Does your child's lunch box pass the health test? Chances are, probably not.
What you choose to put into a school lunch box plays a big role in the ideas your child develops around eating. But according to some experts, too many of us are getting the lunch box wrong.
Accredited practicing dietitian Lisa Renn, spokesperson for Dietitians Association of Australia and author of Diet Proof Your Kids, says studies show Australian children get too much – a whopping 41 per cent – of their daily kilo-joule intake from discretionary foods (often referred to as snack, treat or "sometimes" foods).
Renn believes school lunch boxes are partly to blame.
"It's very easy to throw packaged foods into the school bag, especially if parents are getting kids to prepare their own lunches," says Renn. "It's great to encourage independence and to involve kids in food preparation, but don't be tempted to rely on packets."
Schools can help encourage healthy choices too. Some great school-led initiatives include healthy canteens, kitchen garden programs and "nude food" policies – whereby families are discouraged from sending kids to school with packaged foods.
Brisbane-based nutritionist and dietitian Deb Blakley from Kids Dig Food says it's important to remember that when you pack a lunch box (or show your children how to prepare a meal) you are teaching your kids how to eat; what a healthy meal looks like. She says the most common mistake parents make when packing a lunch box is this: "A typical lunch box tends to include too much refined bread, crackers and biscuits and not enough vegetables, fresh fruit and protein."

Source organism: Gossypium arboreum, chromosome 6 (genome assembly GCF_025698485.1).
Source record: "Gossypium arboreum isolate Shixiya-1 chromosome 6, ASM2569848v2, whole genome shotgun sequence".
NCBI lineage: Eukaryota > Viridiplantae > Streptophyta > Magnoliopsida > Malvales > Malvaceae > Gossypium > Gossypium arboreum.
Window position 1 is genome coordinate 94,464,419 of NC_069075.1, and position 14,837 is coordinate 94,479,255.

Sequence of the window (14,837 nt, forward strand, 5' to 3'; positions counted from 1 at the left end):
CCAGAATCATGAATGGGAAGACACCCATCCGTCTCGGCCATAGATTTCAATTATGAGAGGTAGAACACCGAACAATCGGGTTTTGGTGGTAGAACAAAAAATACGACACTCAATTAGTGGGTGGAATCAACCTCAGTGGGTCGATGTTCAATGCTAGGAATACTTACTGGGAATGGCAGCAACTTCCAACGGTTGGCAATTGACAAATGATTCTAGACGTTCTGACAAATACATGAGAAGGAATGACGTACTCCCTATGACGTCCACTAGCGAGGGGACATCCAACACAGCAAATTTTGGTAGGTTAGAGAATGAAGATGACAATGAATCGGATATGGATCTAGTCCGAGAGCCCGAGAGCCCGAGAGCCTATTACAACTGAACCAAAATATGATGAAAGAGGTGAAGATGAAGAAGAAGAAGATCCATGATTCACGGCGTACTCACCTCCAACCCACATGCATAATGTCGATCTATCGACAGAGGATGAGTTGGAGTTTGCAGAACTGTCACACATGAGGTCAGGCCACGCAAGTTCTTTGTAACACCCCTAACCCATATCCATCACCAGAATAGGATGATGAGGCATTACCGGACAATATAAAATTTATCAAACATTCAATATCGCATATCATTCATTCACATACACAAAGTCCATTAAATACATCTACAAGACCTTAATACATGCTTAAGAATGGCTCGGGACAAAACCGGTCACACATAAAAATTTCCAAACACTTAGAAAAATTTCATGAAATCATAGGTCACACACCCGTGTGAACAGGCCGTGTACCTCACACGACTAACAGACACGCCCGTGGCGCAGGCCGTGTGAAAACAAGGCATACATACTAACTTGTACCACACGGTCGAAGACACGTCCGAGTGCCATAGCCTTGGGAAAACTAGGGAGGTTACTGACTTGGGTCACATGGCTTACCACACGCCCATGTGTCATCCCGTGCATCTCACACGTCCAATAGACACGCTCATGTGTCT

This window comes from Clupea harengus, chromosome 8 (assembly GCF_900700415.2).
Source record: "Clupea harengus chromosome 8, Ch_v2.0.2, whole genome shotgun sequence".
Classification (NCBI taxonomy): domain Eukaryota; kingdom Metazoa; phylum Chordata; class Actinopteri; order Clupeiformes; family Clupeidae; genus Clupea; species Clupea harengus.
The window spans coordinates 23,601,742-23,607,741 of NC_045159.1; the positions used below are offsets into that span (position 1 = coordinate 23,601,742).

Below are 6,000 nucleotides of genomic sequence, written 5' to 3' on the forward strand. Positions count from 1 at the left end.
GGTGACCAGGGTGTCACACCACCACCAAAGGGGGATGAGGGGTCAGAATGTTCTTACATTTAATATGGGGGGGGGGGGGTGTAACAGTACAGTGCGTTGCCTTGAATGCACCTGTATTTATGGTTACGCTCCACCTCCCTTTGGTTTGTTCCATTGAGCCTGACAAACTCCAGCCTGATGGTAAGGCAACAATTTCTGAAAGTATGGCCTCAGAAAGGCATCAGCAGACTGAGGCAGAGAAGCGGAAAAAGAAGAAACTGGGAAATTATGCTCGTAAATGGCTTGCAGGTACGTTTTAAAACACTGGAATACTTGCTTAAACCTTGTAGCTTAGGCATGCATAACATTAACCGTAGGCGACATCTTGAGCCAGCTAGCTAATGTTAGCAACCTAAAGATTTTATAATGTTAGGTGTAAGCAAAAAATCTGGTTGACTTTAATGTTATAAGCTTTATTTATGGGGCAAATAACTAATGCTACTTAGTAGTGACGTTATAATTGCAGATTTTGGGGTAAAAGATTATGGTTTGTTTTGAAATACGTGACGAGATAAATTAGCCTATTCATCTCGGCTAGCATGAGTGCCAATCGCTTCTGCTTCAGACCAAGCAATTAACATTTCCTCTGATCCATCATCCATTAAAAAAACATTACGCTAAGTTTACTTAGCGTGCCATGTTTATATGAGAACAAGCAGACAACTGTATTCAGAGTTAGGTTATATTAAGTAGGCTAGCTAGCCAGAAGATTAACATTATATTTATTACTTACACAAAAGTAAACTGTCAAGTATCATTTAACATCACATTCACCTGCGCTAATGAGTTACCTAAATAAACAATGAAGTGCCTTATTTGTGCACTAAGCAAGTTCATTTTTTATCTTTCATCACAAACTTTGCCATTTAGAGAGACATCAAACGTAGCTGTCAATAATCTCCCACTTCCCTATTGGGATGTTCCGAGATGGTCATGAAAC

Blakley shares some tips to help redress the balance:
Don't save the veggies for dinner
Parents often save vegetables for the evening meal rather than also incorporating them into breakfast, lunch and snacks. The problem here is that kids won't get close to their recommended daily serve of vegetables (see chart below). If the lunch box is a no-go zone for veggies for your kids, offer them at snack time – when kids are hungry you will be surprised what they'll eat.
Don't forget the protein
Protein and fat are really important for satiety (feeling satisfied). This is why low-fat diets are not great for kids says Blakley.
Choose wholegrain products
Choose bread and cereal products that are highest in fiber as these provide longer-lasting energy and make kids feel fuller for longer. Refined foods give kids a quick burst of energy but it doesn't last long.
Don't give up
Popping something new into a lunch box is a great way to give kids the opportunity to explore and try a new food. Research shows that gentle and consistent exposure to lots of different foods is the best way for kids to accept and enjoy a wide variety of foods.
Original article by Jane Holroyd appeared on Goodfood.
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